"I think it would take an Osage to do that," he said. "Martin Scorsese not being Osage I think he did a great job representing our people. But this history is being told almost from the perspective of Ernest Burkhart. And they kind of give him this conscience and they kind of depict that there's love. But when somebody conspires to murder your entire family, that's not love. That's beyond abuse."
The Reign of Terror
The Reign of Terror began in 1921 with the deaths of Mollie's sister Anna Brown (played by Cara Jade Myers) and Charles Whitehorn (Anthony J. Harvey), who were both found shot in the head in remote rural areas within a short time of each other. Over the course of the next four years, at least 24 members of the Osage Nation and their allies—including Mollie's mother Lizzie (Tantoo Cardinal), sisters Minnie (Jillian Dion) and Rita (JaNae Collins), brother-in-law Bill (Jason Isbell), and cousin Henry Roan (William Belleau)—died violent or suspicious deaths.
The movie shows Ernest slowly poisoning Mollie, who was diabetic, by giving her injections of what she was told was insulin to keep her weak and wasting away in bed during the later years of the Reign of Terror, an alleged attempt on her life that Mollie survived.
The FBI investigation and trial
When Rita and Bill Smith and their housekeeper Nettie Brookshire (Shonagh Smith) were killed in an explosion at their home in 1923, it prompted the Osage Tribal Council to appeal to the federal government for help.
It was at this point in time that the newly created Bureau of Investigation (the agency that would later become the FBI) assigned White to the case and it became the Bureau's first murder investigation. White led a team of field agents, several of whom went undercover in the community, to gather evidence and uncover the truth: that Hale, along with a number of accomplices, had orchestrated the murders of over 20 Osage as part of a scheme to profit off their deaths. Hale's accomplices included Ernest and his brother Bryan (Scott Shepherd) as well as a a lineup of local career criminals.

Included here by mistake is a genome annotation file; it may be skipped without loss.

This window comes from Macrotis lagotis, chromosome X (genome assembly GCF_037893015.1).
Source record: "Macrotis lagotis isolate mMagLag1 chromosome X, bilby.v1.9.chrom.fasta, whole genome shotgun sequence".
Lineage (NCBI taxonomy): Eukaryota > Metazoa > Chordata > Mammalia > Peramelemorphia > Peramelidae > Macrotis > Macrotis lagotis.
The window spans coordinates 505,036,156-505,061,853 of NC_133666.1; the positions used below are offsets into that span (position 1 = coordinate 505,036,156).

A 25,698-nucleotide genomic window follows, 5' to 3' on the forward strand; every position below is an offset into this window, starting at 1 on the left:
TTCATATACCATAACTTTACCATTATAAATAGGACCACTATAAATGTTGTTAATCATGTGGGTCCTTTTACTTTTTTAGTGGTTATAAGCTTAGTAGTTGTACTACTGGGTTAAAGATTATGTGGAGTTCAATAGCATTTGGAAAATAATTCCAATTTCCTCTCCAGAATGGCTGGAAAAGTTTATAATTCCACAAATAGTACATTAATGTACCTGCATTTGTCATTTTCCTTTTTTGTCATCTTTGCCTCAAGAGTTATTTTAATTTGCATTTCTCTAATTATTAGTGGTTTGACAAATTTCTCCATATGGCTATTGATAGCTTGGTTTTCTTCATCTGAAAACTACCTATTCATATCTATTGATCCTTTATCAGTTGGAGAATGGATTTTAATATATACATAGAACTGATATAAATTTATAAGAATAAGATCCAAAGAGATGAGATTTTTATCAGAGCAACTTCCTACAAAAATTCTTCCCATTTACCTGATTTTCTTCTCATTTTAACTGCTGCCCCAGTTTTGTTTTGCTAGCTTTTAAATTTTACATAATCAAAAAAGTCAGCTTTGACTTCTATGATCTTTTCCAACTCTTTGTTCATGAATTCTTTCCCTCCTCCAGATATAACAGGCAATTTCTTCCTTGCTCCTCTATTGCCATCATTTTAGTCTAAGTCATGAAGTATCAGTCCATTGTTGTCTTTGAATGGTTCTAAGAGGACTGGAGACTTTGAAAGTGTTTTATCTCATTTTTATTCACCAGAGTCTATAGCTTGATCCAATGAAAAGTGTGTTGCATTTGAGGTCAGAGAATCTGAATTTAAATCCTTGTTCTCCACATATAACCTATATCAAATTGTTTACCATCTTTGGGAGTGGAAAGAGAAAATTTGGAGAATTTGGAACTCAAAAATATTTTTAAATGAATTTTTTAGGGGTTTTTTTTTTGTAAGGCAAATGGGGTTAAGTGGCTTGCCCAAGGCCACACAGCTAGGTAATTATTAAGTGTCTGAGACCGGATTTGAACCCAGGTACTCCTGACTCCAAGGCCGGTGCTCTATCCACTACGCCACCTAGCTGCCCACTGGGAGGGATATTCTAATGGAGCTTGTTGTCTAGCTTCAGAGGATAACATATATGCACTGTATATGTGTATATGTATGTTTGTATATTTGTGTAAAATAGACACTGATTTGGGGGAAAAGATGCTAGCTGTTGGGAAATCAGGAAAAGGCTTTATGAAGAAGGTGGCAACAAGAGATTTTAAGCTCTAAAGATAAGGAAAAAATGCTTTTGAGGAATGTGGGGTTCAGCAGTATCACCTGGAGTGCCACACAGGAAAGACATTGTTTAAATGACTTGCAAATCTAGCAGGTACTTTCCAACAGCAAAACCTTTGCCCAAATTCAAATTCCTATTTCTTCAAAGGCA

After both Hale and Ernest were arrested in January 1926 for the murders of Rita, Bill, and Nellie, Ernest ended up confessing to his role in the crimes and identified Hale as the mastermind of the plot. He also named local thief and bootlegger John Ramsey (Ty Mitchell) as Henry Roan's killer. That April, another local bootlegger, Kelsie Morrison (Louis Cancelmi), and Bryan Burkhart were charged with Anna's murder.
Drawn-out and arduous legal proceedings ensued, with Ernest agreeing to testify for the prosecution in the Smiths' murder before being intimidated into instead testifying for the defense before once again changing his mind, pleading guilty, and testifying for the state.
Ultimately, Ernest, Hale, Ramsey and Morrison were all sentenced to life in prison—Ernest for Rita, Bill, and Nellie's murders; Hale and Ramsey for Henry Roan's; and Morrison for Anna's. However, Ernest, Hale, and Ramsey were all eventually paroled and, in 1966, Ernest received a full pardon from Oklahoma governor Henry Bellmon.
Mollie, who stood by her husband until he confessed to his role in her family's murders in court in 1926, divorced Ernest and later got remarried to a man named John Cobb. She died at the age of 50 in 1937.
While Hale was suspected of being the mastermind behind the 24 murders that took place during the Reign of Terror, the Killers of the Flower Moon book delves into how deadly violence against the Osage was part of a more sweeping conspiracy. In fact, Grann's research indicates that in the years before Anna Brown's death and the years after Hale went to prison, there were numerous other Osage who died under mysterious circumstances—and their deaths were never investigated.
“I thought I was writing a book about this singular evil figure who had been apprehended by the FBI,” Grann told Smithsonian Magazine. “Instead, I began to realize that this was less a story about who did it and who didn’t do it. It was really about a culture of killing and a culture of complicity… [with] many of these murders carried out by individuals who were profiting from this very corrupt system of targeting the Osage, often marrying into their families and then plotting to kill them to steal their oil money and inheritance.”
More From TIME
More Must-Reads From TIME
- Why Cell Phone Reception Is Getting Worse
- The Dirty Secrets of Alternative Plastics
- Israeli Family Celebrates Release of Hostage Grandmother
- We Should Get Paid for Our Online Data: Column
- The COP28 Outcomes Business Leaders Are Watching For
- The 100 Must-Read Books of 2023
- The Top 100 Photos of 2023
- Want Weekly Recs on What to Watch, Read, and More? Sign Up for Worth Your Time
Write to Megan McCluskey at email@example.com